Why Your Teen Needs a Summer Job
Looking back on my teen summers, my memories are . . . pretty hazy. All right, I don’t remember much except when we left home for a vacation. Other than that, they all blend. I believe I spent my time going to friends’ houses, reading, and watching TV. (This was pre-internet.)
What didn’t I do? Work. (I keep hearing the Schuyler sisters’ song from Hamilton whenever I read that sentence!) For a variety of reasons, many related to transportation in the ‘burbs, I didn’t work in the summers during high school. Looking back, though I wished I had.
As a teacher, I was constantly amazed by how many of my students worked during the summer and school year. This was even true when I worked in fairly wealthy communities. And almost without fail, my students who worked had their stuff together.Skills learned at work easily transfer to school!Click To Tweet
Why? Kids learn so many amazing life skills from work. While not academic in nature, these new skills help students become not only better students, but better people. And isn’t that what all parents want for their kids?
So even if you don’t want your teen to work during the school year (I totally get that!), the summer is a fantastic time to start working!
Why Your Teen Needs to Get a Summer Job
Working teens earn so many benefits, other than just money! According to the US Department of Labor teens who work have a higher income in their 20s than their counterparts who didn’t work. And students of color who work are less likely to drop out of high school. In fact, working teens are more likely to graduate high school!
Here are some other major impacts of working a summer job:
Nothing changes your chronically late teen like someone else’s expectations. Let’s face it – it’s ok to be late for Mom or Dad. But the boss? Not ok. Not to mention, your teen will need to keep track of his hours and plan around work. (I see a planner in your child’s future.)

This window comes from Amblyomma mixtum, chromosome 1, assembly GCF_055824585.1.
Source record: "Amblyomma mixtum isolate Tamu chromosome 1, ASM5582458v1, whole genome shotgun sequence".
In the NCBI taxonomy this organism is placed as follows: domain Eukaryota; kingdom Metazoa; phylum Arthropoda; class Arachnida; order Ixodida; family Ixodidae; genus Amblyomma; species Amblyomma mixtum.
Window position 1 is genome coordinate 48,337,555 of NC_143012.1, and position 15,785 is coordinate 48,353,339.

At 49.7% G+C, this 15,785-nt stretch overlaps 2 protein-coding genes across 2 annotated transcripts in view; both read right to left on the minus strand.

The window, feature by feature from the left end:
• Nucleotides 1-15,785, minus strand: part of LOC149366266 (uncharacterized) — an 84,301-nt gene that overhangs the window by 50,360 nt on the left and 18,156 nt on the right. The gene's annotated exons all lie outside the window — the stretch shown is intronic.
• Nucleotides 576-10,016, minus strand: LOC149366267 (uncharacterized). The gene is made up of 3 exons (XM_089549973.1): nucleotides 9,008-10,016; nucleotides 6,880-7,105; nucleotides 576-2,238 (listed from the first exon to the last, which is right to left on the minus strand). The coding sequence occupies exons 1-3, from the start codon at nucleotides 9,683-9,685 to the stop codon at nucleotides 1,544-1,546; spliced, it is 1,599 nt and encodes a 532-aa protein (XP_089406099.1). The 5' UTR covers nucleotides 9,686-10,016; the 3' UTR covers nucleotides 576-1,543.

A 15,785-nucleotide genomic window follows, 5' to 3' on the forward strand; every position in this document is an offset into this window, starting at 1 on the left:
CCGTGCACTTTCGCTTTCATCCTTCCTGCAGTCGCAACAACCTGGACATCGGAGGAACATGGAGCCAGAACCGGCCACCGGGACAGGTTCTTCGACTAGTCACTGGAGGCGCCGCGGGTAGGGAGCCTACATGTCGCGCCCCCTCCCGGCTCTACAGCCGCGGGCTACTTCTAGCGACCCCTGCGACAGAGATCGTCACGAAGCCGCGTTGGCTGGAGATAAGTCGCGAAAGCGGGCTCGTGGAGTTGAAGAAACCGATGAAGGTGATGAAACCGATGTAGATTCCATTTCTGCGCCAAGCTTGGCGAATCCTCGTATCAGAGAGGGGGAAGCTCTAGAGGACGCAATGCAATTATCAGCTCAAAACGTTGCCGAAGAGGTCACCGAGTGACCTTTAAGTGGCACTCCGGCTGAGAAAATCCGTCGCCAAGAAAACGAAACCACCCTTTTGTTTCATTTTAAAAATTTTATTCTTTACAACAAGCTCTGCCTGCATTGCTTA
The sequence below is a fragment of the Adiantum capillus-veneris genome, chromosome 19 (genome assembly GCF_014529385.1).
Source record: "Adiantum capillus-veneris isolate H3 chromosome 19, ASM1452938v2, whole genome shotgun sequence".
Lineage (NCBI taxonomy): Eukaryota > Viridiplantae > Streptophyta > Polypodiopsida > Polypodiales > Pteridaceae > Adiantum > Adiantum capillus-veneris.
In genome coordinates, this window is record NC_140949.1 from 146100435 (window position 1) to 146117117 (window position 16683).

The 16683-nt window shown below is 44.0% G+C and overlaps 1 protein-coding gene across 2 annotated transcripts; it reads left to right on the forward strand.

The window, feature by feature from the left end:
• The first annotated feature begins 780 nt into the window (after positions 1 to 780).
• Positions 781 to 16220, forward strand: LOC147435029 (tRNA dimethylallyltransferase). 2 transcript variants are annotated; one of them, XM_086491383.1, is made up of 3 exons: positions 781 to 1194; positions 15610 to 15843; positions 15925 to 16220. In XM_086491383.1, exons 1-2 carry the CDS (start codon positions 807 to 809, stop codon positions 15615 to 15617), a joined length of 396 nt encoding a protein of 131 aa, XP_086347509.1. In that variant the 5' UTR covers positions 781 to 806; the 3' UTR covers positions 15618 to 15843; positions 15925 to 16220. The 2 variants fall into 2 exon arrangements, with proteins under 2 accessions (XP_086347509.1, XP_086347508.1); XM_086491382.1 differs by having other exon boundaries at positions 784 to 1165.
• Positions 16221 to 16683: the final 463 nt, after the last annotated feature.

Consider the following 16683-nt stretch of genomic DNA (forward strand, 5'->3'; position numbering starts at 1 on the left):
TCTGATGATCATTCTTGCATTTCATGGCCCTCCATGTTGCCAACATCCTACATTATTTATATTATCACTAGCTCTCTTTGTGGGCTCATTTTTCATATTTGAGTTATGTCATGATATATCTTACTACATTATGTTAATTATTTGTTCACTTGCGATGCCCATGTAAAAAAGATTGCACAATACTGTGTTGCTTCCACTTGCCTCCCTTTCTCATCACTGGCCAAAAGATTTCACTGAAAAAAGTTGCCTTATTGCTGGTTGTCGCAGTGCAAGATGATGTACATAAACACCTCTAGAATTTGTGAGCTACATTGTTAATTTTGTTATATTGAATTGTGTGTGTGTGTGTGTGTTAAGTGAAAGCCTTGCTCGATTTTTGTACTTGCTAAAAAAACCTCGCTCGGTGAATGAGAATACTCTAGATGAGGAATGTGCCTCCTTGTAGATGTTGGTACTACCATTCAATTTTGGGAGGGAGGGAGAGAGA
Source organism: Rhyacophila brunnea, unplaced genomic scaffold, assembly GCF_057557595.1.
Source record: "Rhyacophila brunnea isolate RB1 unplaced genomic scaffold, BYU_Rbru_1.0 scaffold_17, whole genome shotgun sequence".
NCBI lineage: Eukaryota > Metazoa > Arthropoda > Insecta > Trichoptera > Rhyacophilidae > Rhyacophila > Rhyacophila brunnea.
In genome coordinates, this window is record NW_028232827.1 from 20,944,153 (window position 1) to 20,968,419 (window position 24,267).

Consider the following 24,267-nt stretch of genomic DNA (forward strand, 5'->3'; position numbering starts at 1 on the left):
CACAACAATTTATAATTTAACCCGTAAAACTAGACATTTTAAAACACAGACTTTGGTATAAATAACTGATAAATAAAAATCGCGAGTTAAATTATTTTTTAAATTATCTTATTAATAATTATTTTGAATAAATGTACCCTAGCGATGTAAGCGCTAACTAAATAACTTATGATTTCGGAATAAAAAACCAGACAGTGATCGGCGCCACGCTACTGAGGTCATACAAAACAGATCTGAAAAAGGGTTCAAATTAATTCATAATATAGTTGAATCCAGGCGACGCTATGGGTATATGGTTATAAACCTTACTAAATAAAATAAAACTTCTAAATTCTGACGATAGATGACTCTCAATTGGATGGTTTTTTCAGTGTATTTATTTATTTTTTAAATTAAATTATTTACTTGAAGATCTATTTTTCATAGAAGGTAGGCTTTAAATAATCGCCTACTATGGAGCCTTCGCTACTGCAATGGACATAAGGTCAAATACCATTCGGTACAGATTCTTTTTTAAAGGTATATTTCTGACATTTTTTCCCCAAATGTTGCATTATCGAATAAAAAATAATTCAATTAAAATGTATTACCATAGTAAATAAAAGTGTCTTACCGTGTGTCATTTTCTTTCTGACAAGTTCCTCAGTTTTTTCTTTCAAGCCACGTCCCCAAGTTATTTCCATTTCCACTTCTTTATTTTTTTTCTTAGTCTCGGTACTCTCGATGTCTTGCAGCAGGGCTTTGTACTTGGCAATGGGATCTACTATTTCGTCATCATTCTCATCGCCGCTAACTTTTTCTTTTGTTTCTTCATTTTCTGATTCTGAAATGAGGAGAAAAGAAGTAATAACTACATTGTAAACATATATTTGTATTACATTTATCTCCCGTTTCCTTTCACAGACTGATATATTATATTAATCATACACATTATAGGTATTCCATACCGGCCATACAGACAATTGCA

And if your teen still can’t get it together, he will face the consequences. Like getting fired. Real world consequences often lead to changes in behavior.
Those sweet new time management skills can help in school. In fact, one study showed that students who worked 10-15 hours a week DURING the school year actually had better grades than students who didn’t work.
Someone is now relying on your child – to show up, handle money, possibly make food or drink that other people will ingest, handle merchandise, and interact with customers. In other words, real stuff. It’s time for your teen to step up and carry through on her tasks.
You can use pretend money all you want, but nothing teaches financial literacy like real money. Do you remember when you got your first paycheck and the shock of taxes? “Wait – why was all this money taken out??”
I would recommend sitting down with your child BEFORE the first check arrives to discuss your expectations. How much will she save? Is he saving up for a particular purpose? Does she have to contribute to household expenses? How much can he spend and on what? And if she hasn’t already, your teen will need to open a bank account.
No, it’s not a prestigious (unpaid) internship, but working at the ice cream shop/ clothing store/ mowing lawns is real work experience. And looks good on that resume. Many employers would rather hire someone with actual work experience than someone with a degree, but no work history.
Also, your child’s manager is her first reference. A good impression now will help will help your teen get other jobs down the line. It’s really never too early to network.
And if your teen is worried about what to write that college essay about, the admissions officers would much rather hear about his summer job than yet another mission trip to Latin America. Seriously.
Value of Education
There is nothing wrong with working a crappy summer job. In fact, I think all kids should. If anything will get a teen’s butt back to the books, it’s the thought of working that horrible job for the rest of his life. Suddenly, getting that diploma seems much more worthwhile.
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